Life as a point-to-point groom

  • What Annette Norman doesn’t know about point-to-pointing is not worth knowing. With more than 20 years’ experience, she has been with trainer Jeremy Scott for five years and has seen his Somerset yard expand to 10 horses in training, plus a few youngsters and horses to train up.

    “Point-to-pointing was always part of my life,” says Annette. “But I never set out to make it a career.”

    With a grounding in the Pony Club and hunting field, and weekly trips to the local races, it was unsurprising Annette found her first job in a point-to-point yard.

    “I started with Capt and Mrs Parry, who had great jockeys and were very professional. I’ve stuck to the amateur yards since, apart from a spell in racing with Philip Hobbs and David Morley,” she says.

    Point-to-pointing is a seasonal sport, so when the racing ends around June some grooms find themselves unemployed. Annette is lucky not to have this problem.

    “The Scotts retain horses in the yard to school on, which means I ride all summer, too,” she says.

    But there are downsides to her job, including the winter weather.

    “There are early starts and long days when I could be in a nice, warm office. Horses you look after can be less than friendly, and you’re never going to make a fortune from it,” she says. “Also, for all the years I’ve been working, I’ve no certificates to say I’m a good groom.”

    So what is it about the job that has kept Annette hooked?

    “I love it so much, I must be barmy. The horses are magnificent, a joy to ride and I’ve experienced a greater camaraderie. Racing feels more like an industry,” she explains.

    Being on a small yard suits Annette’s work ethic.

    “In a professional yard you have regular hours and three horses to do, but in a smaller yard you do everything yourself. I like mucking in and doing a bit of everything,” explains Annette, who maintains that one of the most rewarding aspects of the job is the responsibility experience brings.

    “In time, you may have some input to the horses’ schooling, but the trainer’s the boss and you must be realistic. Some people are overambitious and become demoralised. I now do some schooling — teaching horses to jump at race-pace and in race-style,” she says.

    So what would Annette advise anyone who wants to progress in the role?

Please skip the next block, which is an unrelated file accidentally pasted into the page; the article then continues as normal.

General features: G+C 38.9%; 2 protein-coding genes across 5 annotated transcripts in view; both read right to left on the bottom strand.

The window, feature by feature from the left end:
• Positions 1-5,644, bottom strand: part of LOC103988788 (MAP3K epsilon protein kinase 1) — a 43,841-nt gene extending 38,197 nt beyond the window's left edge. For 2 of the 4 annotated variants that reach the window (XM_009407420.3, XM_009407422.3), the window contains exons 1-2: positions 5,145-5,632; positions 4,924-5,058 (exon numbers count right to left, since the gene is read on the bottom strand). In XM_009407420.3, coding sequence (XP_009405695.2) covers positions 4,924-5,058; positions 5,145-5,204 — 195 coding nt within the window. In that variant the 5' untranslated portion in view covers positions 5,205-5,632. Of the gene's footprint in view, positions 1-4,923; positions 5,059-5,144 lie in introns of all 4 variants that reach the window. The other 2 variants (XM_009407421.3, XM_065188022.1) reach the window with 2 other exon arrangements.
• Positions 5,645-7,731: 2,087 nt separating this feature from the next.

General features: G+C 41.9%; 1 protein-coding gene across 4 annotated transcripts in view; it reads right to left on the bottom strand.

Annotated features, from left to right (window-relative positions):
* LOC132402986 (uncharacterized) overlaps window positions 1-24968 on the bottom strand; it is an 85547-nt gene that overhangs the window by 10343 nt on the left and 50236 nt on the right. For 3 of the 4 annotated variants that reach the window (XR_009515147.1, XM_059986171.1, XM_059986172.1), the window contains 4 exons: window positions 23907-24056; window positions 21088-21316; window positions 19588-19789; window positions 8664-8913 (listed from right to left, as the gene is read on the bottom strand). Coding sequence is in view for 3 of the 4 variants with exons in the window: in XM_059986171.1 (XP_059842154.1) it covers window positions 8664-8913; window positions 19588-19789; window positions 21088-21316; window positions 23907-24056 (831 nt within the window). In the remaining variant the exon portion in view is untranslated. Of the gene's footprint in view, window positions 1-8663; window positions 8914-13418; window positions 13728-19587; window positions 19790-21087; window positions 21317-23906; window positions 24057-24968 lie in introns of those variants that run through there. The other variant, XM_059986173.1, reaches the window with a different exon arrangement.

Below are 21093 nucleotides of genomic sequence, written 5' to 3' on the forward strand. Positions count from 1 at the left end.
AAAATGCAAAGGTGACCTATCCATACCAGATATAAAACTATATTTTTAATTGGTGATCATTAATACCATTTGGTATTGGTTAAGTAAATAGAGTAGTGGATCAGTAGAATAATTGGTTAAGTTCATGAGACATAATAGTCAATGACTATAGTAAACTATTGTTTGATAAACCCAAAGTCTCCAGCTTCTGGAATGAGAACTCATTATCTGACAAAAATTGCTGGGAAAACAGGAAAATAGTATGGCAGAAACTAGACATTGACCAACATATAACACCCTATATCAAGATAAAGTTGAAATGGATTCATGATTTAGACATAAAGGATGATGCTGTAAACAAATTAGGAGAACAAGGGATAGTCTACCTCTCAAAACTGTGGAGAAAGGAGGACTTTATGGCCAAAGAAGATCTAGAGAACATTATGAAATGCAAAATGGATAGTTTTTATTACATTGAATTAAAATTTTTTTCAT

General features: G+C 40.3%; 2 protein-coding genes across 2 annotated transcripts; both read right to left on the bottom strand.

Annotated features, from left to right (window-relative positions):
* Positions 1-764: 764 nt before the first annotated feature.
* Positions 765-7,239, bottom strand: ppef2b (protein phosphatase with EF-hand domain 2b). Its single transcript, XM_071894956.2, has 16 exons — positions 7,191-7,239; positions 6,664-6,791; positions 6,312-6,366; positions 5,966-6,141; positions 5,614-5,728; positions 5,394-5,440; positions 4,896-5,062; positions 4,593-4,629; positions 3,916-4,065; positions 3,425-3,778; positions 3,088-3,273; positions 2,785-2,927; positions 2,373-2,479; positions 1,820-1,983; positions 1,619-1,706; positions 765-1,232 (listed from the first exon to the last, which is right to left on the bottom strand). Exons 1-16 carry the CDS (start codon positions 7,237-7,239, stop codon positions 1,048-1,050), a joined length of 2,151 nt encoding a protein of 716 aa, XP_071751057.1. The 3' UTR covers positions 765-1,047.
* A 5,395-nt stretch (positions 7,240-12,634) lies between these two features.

“Absorb everything and build a rapport with everyone on the yard from the boss to the feed merchant,” she says.

    Day in the life of a point-to-point groom

    • 7.45am: Annette arrives on the yard. “Jeremy and his wife, Camilla, will have fed and mucked out about half the yard, so we can ride straight away. When we’re doing roadwork I’ll ride one and lead two. When they get fitter we use the gallops.”
    • 11.30am: late breakfast before doing the last horses.
    • 1-2pm: fit in lunch and spend the afternoon grooming. “The Scotts believe in turning out as much as possible. At least once a week horses will have a day off in the field.”
    • 4.30-5pm: finish. “On the days we take the horses hunting [each horse has to hunt for four days to qualify for point-to-pointing] or racing, we start earlier because there are still horses that need to be exercised,” says Annette.

    Join Horse & Hound’s NAGS

    Membership of the National Association of Grooms and Students (NAGS) is free to all bona fide grooms and students. NAGS is sponsored by training provider KEITS, which offers Modern Apprenticeships, for those aged 16-25, as well as work-based training in equine, animal care and agricultural businesses.

    Benefits of being a NAGS member include: Horse & Hound subscription at £1 per copy, £3 discount voucher on a sack of Blue Chip Dynamic, 10% discount on Splash Equestrian equipment and clothing, no P&P charges from Equestrian Vision mail order and eligibility for NAGS-only competitions and offers.

    If you are interested in becoming a member, write to: NAGS, Room 2018, Kings Reach Tower, Stamford Street, London SE1 9LS (tel: 020 7261 6993), e-mail: nags@ipcmedia.com or click here to download an application form in PDF format.

    And remember, the club is open to all students, not just those studying for an equine qualification.

  • This NAGS feature was first published in Horse & Hound (15 December, ’05)
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